Zotero: Getting Started with Zotero
Information about the free online citation and research management tool Zotero
The campuswide license to EndNote will come to an end on July 31. Discontinuing our license to EndNote has been under consideration, however this decision was expedited due to billing issues with the vendor. Moving forward, EndNote users will have three options. Detailed instructions for each option are in development, and EndNote users should watch their email this summer for further instructions.
Option 1: We recommend that EndNote users migrate their libraries to the open source platform, Zotero. Much like EndNote, Zotero collects, manages, and cites research references. It's easy to use and connects with your web browser to download sources. You can request Zotero support by emailing email@example.com.
Option 2: EndNote users who wish to stay with the platform may choose to switch their OSU license to an individual license. Please note, there is a cost to the individual to pursue this option.
Option 3: EndNote users may migrate to the free EndNote Basic if they have fewer than 50,000 references and 2GB of PDFs saved to their EndNote library, however it should be noted that we will discontinue EndNote support in the fall. If you choose to use EndNote basic, we also recommend using EndNote Click, a free browser extension that makes adding PDFs and citations to EndNote basic very easy.
What is Zotero for?
Zotero is a tool that collects, manages, and cites the sources you find during your research. In addition to saving a citation, you can add notes and images in your Zotero library and in many cases automatically download PDFs.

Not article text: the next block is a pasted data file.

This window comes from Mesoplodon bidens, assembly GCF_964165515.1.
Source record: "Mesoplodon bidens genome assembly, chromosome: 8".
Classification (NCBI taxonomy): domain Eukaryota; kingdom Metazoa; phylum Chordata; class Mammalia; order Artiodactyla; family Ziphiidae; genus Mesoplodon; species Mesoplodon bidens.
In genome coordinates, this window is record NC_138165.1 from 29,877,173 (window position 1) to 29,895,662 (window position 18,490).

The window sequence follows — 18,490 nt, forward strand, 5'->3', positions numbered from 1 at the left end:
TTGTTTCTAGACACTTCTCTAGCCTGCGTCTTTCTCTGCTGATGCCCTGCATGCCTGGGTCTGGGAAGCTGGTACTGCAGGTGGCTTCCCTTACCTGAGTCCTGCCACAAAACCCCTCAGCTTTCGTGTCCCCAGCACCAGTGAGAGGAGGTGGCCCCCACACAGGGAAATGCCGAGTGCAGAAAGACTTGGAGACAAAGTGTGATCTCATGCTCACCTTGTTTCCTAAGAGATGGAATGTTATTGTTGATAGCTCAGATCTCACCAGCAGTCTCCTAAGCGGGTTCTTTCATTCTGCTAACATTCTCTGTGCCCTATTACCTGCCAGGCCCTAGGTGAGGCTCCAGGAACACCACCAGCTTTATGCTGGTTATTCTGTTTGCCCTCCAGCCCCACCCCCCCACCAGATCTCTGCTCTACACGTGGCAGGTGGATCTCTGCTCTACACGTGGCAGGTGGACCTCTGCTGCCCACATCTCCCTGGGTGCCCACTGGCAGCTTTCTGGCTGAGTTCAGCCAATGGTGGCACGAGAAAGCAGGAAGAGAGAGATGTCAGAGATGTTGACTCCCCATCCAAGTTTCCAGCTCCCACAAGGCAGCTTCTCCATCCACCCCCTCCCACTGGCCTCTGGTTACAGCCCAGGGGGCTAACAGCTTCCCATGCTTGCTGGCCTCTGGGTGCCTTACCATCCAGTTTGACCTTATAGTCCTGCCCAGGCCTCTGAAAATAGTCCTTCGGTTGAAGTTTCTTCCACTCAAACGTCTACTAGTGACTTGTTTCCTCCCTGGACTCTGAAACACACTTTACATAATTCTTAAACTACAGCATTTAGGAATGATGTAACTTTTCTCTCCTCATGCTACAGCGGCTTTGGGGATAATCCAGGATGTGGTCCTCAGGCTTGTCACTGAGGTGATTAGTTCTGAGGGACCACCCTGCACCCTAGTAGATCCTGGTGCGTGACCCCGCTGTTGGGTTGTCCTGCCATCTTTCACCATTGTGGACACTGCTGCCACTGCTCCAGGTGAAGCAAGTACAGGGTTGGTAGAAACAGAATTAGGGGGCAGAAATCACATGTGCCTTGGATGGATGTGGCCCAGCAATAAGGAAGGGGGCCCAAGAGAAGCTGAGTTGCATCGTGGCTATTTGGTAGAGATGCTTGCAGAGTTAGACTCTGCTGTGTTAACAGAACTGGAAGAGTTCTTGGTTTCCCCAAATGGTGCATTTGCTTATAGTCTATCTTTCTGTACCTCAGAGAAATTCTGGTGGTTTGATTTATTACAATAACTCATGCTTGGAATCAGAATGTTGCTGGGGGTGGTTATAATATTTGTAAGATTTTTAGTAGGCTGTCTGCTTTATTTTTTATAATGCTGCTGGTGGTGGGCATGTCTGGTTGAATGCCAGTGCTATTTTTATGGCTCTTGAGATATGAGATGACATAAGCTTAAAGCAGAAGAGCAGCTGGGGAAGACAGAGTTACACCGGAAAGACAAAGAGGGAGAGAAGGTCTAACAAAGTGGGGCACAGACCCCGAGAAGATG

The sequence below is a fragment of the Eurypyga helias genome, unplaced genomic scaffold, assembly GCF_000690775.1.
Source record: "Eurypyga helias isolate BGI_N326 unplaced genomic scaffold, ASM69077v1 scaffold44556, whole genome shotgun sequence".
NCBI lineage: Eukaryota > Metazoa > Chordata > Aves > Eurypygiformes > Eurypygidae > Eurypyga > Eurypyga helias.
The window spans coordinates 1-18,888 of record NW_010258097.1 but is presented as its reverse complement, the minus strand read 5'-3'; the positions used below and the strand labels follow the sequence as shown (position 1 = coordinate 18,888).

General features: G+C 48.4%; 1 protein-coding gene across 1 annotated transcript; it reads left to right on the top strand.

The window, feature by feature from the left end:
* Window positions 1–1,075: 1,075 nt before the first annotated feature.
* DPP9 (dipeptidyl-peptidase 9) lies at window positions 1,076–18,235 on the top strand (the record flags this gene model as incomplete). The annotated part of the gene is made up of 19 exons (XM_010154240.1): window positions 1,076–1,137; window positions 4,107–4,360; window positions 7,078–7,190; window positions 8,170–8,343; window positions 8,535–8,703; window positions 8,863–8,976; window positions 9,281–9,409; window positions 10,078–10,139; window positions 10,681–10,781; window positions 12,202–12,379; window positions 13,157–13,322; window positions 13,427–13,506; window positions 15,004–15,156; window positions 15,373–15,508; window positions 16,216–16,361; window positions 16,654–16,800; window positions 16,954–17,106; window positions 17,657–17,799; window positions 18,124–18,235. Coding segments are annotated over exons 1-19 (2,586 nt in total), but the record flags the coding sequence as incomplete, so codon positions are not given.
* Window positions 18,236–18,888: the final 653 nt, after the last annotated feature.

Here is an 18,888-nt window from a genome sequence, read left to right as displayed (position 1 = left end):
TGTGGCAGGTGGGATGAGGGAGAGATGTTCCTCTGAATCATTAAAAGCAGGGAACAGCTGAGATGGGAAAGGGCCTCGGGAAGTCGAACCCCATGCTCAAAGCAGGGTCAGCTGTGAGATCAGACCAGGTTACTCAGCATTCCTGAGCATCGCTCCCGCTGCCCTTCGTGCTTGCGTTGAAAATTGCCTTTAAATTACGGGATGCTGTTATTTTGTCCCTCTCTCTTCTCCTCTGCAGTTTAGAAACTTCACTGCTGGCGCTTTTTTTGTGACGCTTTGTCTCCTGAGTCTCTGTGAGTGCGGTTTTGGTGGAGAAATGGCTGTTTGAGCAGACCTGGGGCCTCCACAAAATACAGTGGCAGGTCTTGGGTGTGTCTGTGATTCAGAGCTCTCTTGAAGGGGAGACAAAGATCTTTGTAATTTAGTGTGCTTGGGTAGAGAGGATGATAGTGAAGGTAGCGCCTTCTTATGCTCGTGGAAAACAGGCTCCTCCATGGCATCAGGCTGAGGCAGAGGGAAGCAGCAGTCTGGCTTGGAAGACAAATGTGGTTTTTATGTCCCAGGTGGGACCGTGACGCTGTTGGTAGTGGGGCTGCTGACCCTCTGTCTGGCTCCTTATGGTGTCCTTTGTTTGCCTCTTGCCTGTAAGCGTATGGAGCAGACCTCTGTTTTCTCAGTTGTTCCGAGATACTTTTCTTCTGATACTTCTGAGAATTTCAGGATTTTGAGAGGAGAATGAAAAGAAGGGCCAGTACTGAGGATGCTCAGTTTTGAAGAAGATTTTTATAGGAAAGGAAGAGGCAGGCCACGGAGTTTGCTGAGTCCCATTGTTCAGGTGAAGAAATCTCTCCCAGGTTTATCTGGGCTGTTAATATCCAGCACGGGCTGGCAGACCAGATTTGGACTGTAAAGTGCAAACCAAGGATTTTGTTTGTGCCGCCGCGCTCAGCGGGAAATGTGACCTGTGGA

You can use Zotero to:
- Create and organize a personal database of references
- Import references automatically from many websites and electronic library resources
- Format bibliographies in your papers
There are a few reasons to prefer Zotero over other tools.
- Your Zotero library is saved locally and can be synced across multiple computers and an online account
- Zotero can be used offline
- Zotero allows you to create and share group libraries
- Learning Zotero is easy
Where can I find Zotero?
Download Zotero from https://www.zotero.org/download/
- Download the Zotero application for your operating system. If you plan to use Zotero with a word processor, close all word processing applications before running the installer.
- When installing the Zotero connector, the option you are given depends on which browser you are using to access the page. In the example above, I used Chrome to access the Zotero site, so it prompted me to install the Chrome connector. Connectors are also available for Firefox and Edge. Use those browsers to access the Zotero page if you want to install their connectors. You can add as many connectors as you want -- they will all connect to your Zotero application.
Note: The Zotero Connector for Safari is bundled with Zotero 6.0. After opening Zotero 6.0 for the first time, you can enable it from the Extensions pane of the Safari preferences. The Zotero Connector for Safari requires Safari 15 on macOS 11 Big Sur or later. If you experience issues with the Safari connector, check out the documentation on the Zotero website.
Getting Started with Zotero
Zotero provides the ability to save references from many library catalogs and article databses with one click. Your Zotero library allows you to organize and edit the entries.
Collections: The left column shows My Library, which contains all the items. Clicking the button above the left column creates a new collection, a folder into which items relating to a specific project or topic can be placed.
Below that is the tag selector, where tags assigned to items can be added or removed.
Items: The items pane displays a list of all the items in each collection with icons that indicate the type of item (book, article, thesis, screenshot, etc.).
Item Details: This pane displays the bibliographic information that was imported by Zotero for each item. Each field can be edited. There are also options to add additional notes, attachments, links to the original sources, tags, and subject headings.